January 14, 1955
COMMONWEALTH OF PENNSYLVANIA
CHARLES CHAREN, APPELLANT IN APPEAL NO. 264, HELEN MANSKY CHAREN, APPELLANT IN APPEAL NO. 265
Appeals, Nos. 264 and 265, Oct. T., 1954, from judgment of Court of Quarter Sessions of Philadelphia County, June T., 1953, No. 133, in case of Commonwealth of Pennsylvania v. Charles Charen et ux. Judgment reversed.
Garfield W. Levy, with him Walter N. Kennedy, Jr., Philadelphia, for appellants.
Samuel Dash, Assistant District Attorney, with him Victor Wright, Assistant District Attorney, Michael von Moschzisker, First Assistant District Attorney, and Richardson Dilworth, District Attorney, Philadelphia, for appellee.
Before Rhodes, P.j., Hirt, Ross, Gunther, Wright, Woodside and Ervin, JJ.
[ 177 Pa. Super. Page 524]
OPINION BY GUNTHER, J.,
Charles Charen and Helen Charen were indicted on three bills; on bill No. 134 for prostitution and assignation, on bill No. 135 for conspiracy, and on bill No. 133 for pandering. They were found guilty on each of the three bills. A motion for new trial was granted as to bill No. 135, and a motion in arrest of judgment was granted as to bill No. 134. A motion for a new trial on bill No. 133 was denied and the defendants have appealed. Bill No. 133 presented that the defendants did "feloniously induce, persuade, inveigle, and encourage a female person, to wit, one Ann McMaster, to become a prostitute." The language of the indictment is based on the Act of June 24, 1939, P.L. 872, § 513, 18 PS § 4513. The statute classifies eight different offenses, a violation of any one of which warrants a conviction for pandering: "(1) Whoever procures a female inmate for a house of prostitution; or (2) induces... a female person to become a prostitute; or (3) by promise, threat... induces... a female person to become an inmate of a house of prostitution...; or (4) by promise, threat... induces... an inmate of a house of prostitution... to remain therein as such inmate; or (5) by threat... by fraud or artifice, or by duress... procures any female person to enter any place within this Commonwealth in which prostitution is practiced,... for the purpose of prostitution;... (6) or... procures any female person to come into this Commonwealth or to leave this Commonwealth for the purpose of prostitution; (7) or takes or detains a female, with the intent to compel her... to marry him or to marry any other person; (8) or receives or gives... any money or thing of value for procuring... any female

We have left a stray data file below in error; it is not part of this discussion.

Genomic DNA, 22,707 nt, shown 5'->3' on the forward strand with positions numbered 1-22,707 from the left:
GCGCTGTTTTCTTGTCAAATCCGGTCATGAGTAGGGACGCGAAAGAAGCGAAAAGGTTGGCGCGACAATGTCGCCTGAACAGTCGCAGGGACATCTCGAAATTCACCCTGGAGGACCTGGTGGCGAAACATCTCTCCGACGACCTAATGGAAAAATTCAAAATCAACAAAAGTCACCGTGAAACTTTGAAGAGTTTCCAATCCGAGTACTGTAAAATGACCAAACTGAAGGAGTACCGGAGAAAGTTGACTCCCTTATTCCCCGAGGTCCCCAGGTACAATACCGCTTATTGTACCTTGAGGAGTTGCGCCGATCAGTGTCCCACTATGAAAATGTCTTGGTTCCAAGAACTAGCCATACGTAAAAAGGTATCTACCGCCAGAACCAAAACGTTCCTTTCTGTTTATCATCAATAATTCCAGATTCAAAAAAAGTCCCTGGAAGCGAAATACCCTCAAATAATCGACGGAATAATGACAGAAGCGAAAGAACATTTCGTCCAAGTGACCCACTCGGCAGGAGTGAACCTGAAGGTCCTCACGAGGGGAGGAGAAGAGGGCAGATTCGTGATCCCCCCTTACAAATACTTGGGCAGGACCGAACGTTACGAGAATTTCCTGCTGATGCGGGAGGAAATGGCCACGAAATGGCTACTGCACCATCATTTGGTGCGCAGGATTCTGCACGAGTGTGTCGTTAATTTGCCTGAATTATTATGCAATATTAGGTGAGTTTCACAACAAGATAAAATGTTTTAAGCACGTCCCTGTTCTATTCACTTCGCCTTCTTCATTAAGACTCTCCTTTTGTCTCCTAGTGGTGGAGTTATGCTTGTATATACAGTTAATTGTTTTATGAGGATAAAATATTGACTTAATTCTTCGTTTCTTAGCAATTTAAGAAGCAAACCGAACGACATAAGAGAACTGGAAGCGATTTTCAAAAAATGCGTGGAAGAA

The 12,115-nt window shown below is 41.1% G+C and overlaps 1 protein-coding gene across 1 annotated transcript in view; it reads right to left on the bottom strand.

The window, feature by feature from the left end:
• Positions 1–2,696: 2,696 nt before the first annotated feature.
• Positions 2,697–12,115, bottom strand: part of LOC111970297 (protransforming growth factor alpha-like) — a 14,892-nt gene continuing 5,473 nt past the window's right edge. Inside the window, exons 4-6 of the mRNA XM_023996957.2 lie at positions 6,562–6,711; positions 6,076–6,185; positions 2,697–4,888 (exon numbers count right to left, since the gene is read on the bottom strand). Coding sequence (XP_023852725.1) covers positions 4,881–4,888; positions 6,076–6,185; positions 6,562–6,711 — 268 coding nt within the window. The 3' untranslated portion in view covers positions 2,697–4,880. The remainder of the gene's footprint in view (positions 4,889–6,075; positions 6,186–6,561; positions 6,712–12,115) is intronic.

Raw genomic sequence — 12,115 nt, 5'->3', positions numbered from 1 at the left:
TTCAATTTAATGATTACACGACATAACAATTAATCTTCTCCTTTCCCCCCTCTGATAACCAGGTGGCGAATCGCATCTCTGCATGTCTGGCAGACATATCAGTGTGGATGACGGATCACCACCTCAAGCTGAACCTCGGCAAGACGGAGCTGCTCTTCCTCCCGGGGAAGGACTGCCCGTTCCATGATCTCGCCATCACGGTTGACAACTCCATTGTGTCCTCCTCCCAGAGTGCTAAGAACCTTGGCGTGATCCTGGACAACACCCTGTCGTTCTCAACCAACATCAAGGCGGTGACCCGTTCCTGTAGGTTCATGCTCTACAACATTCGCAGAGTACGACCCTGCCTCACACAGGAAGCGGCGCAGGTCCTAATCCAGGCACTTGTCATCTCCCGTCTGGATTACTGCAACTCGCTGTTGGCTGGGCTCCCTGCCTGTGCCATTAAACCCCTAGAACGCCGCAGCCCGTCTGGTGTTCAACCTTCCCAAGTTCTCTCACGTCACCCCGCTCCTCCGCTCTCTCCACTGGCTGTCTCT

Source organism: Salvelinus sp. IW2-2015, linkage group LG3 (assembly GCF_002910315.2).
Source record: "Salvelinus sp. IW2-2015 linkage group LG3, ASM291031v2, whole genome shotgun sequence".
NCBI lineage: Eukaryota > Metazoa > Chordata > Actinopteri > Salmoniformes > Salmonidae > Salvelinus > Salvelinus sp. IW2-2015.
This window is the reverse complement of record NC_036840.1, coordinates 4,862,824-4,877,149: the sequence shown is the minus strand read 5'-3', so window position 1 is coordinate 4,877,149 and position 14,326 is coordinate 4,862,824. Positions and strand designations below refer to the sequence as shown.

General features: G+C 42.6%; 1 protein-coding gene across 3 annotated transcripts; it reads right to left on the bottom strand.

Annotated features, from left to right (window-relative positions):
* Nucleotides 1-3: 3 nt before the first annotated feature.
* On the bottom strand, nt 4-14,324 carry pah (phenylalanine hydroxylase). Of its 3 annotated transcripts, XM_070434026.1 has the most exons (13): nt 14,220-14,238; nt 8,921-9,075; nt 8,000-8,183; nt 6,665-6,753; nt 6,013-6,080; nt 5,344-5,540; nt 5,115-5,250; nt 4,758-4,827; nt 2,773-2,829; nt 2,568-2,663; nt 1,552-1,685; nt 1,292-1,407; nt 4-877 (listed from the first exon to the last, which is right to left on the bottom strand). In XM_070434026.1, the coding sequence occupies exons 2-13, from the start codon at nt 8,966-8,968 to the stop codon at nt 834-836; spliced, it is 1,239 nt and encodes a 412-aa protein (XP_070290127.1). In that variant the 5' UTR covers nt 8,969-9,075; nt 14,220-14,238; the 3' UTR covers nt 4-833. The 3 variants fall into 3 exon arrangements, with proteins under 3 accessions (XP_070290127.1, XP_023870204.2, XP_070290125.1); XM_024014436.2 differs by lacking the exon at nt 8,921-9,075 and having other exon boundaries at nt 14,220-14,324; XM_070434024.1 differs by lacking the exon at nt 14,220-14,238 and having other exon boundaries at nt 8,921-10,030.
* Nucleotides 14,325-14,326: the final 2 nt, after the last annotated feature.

[ 177 Pa. Super. Page 525]
person to become a prostitute, or to come into this Commonwealth... for the purpose of prostitution, is guilty of pandering..."
The trial judge in his instructions to the jury read that portion of the statute which defines separate crimes, one and three, for which the defendant had not been indicted. He said: "The defendants, Charles Charen and Helen Mansky Charen, are charged in Bill of Indictment Number 133 of June Sessions 1953 with the crime of Pandering;... Pandering is the procuring for others of the means of gratifying lust. Our Legislature has provided that whoever procures a female inmate for a house of prostitution or induces, persuades, encourages, inveigles or entices a female person to become a prostitute, or by promise, threat, violence, or by any device or scheme, causes, induces, persuades, encourages, takes, places, harbors, inveigles or entices a female person to become an inmate of a house of prostitution, an assignation place, or any place where prostitution is practiced, encouraged or allowed, etc., shall be deemed guilty of pandering." Did the trial judge err by informing the jury that the defendants were "charged... with the crime of pandering", and then to go too far by defining pandering as set forth in the first three offenses as enumerated by the statute instead of quoting only that part of the statute charged in the indictment? We hold that it is error for the court to read those portions of a statute which do not define the crime charged. The court read definitions of three of the eight possible offenses, as follows: "whoever procures a female inmate for a house of prostitution or induces, persuades, encourages, inveigles or entices a female person to become a prostitute, or by promise, threat, violence, or by any device or scheme, causes, induces, persuades, encourages, takes, places, harbors, inveigles or entices a female person